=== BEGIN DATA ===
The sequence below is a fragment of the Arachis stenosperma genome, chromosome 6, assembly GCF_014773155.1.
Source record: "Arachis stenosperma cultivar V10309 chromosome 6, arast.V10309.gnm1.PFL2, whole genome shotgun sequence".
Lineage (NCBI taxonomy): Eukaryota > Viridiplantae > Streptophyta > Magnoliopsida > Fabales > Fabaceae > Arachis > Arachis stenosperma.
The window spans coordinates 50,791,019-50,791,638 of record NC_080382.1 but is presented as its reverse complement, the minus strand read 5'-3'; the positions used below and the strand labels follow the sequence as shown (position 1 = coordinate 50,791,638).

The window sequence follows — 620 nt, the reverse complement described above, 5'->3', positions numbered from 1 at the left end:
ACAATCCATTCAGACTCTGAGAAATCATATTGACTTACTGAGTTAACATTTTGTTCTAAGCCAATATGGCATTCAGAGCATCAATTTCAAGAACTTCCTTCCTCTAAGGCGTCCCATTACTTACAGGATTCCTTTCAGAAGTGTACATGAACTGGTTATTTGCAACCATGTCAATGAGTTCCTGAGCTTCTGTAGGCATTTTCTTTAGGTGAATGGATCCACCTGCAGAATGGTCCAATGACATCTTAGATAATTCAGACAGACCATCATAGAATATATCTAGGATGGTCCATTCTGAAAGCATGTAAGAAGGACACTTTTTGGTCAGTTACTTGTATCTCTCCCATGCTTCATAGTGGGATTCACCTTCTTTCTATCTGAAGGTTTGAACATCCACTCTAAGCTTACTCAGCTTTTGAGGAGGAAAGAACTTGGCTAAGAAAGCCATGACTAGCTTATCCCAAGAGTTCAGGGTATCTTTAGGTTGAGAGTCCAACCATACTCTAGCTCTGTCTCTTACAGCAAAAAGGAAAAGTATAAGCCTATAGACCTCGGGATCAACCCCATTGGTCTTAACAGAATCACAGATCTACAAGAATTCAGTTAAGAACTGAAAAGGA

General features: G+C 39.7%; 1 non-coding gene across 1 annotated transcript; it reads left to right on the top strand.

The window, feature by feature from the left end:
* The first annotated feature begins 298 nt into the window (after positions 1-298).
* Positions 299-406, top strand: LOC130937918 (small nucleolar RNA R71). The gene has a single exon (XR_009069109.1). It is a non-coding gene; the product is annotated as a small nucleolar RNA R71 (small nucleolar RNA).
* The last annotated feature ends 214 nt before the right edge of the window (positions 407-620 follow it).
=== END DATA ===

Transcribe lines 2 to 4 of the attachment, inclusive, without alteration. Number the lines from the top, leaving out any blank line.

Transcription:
Source record: "Arachis stenosperma cultivar V10309 chromosome 6, arast.V10309.gnm1.PFL2, whole genome shotgun sequence".
Lineage (NCBI taxonomy): Eukaryota > Viridiplantae > Streptophyta > Magnoliopsida > Fabales > Fabaceae > Arachis > Arachis stenosperma.
The window spans coordinates 50,791,019-50,791,638 of record NC_080382.1 but is presented as its reverse complement, the minus strand read 5'-3'; the positions used below and the strand labels follow the sequence as shown (position 1 = coordinate 50,791,638).